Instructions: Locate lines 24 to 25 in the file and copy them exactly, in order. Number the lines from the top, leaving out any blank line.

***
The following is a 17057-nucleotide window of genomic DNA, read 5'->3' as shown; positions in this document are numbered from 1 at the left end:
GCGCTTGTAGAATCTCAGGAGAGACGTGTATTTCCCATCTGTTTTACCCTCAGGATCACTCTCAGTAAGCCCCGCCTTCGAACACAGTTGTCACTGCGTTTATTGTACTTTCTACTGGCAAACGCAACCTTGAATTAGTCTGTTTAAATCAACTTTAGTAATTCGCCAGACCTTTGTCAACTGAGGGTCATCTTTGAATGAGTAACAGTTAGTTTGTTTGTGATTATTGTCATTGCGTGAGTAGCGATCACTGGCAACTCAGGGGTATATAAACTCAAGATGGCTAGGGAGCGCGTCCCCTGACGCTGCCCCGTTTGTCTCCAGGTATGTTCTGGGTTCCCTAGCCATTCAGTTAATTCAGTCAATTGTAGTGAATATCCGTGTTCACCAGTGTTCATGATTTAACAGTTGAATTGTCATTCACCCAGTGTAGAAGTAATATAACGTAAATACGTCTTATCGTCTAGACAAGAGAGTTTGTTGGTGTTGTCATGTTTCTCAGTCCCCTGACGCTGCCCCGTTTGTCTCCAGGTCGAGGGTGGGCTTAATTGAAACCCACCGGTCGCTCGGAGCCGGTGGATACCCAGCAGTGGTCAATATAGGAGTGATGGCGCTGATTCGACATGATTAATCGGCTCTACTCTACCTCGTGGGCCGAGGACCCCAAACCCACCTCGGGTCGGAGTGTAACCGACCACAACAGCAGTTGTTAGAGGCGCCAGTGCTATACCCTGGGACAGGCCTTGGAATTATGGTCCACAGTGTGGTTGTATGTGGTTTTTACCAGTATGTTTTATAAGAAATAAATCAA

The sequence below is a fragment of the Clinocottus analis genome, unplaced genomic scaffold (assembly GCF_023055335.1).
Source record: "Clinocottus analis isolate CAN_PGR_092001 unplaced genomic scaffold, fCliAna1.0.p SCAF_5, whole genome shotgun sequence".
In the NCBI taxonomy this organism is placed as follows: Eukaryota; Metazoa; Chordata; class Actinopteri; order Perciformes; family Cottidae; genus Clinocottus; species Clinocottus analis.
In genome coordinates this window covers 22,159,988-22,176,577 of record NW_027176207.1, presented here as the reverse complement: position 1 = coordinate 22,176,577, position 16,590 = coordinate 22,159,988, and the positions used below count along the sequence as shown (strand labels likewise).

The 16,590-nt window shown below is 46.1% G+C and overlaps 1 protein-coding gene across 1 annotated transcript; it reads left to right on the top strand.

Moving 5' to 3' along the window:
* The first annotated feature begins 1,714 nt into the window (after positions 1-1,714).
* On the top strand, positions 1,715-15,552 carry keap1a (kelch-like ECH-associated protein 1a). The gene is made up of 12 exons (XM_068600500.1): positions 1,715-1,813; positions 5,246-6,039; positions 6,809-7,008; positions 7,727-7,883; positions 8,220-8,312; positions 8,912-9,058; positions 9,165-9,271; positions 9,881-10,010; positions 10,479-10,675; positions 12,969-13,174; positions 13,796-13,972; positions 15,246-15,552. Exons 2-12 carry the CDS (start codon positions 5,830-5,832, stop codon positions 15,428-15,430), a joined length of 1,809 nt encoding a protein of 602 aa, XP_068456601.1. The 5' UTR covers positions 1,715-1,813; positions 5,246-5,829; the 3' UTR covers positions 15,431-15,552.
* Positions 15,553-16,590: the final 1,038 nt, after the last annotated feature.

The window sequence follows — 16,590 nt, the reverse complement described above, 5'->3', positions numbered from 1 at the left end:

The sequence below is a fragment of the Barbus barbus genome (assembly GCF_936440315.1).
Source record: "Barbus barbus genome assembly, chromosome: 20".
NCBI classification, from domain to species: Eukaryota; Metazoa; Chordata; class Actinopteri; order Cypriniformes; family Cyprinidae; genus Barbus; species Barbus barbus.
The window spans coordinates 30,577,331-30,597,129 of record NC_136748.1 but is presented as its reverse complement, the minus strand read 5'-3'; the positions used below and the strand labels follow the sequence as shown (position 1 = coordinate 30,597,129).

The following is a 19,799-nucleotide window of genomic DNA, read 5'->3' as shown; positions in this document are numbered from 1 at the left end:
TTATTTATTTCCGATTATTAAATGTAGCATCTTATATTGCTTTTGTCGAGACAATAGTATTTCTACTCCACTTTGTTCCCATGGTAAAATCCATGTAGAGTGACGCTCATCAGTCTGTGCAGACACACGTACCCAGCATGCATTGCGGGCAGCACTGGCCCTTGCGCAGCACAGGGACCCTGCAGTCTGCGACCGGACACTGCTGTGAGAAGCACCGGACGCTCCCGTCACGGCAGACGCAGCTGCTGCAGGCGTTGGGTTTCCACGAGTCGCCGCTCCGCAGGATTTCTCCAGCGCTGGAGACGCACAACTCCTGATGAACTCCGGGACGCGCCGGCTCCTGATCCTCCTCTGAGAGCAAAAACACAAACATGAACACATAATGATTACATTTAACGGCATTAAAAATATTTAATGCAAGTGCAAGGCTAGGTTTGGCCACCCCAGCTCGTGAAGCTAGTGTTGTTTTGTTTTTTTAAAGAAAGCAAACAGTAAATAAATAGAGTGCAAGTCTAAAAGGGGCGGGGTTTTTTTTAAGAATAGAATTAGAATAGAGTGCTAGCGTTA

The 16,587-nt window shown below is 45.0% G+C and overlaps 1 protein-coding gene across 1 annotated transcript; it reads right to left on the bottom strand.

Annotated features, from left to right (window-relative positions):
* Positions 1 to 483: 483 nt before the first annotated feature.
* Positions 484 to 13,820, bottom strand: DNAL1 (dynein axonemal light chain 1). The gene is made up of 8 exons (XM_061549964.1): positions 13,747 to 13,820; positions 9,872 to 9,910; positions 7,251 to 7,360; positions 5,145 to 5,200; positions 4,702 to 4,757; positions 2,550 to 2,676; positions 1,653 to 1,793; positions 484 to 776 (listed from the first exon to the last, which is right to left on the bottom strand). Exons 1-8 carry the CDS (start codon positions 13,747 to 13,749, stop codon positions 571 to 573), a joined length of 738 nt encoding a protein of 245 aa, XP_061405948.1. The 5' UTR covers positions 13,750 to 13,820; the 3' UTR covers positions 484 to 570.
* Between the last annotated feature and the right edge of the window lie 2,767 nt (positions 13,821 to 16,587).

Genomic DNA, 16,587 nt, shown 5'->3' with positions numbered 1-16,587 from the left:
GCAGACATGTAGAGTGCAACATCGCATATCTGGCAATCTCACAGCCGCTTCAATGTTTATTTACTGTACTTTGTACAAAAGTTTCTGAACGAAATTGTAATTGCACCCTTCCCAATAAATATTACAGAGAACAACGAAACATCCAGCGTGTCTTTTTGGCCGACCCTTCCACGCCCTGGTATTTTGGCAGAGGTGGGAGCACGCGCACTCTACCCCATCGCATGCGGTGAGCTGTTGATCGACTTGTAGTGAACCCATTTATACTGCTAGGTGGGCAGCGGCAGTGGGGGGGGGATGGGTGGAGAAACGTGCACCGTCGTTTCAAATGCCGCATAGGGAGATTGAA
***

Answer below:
Genomic DNA, 16,587 nt, shown 5'->3' with positions numbered 1-16,587 from the left:
GCAGACATGTAGAGTGCAACATCGCATATCTGGCAATCTCACAGCCGCTTCAATGTTTATTTACTGTACTTTGTACAAAAGTTTCTGAACGAAATTGTAATTGCACCCTTCCCAATAAATATTACAGAGAACAACGAAACATCCAGCGTGTCTTTTTGGCCGACCCTTCCACGCCCTGGTATTTTGGCAGAGGTGGGAGCACGCGCACTCTACCCCATCGCATGCGGTGAGCTGTTGATCGACTTGTAGTGAACCCATTTATACTGCTAGGTGGGCAGCGGCAGTGGGGGGGGGATGGGTGGAGAAACGTGCACCGTCGTTTCAAATGCCGCATAGGGAGATTGAA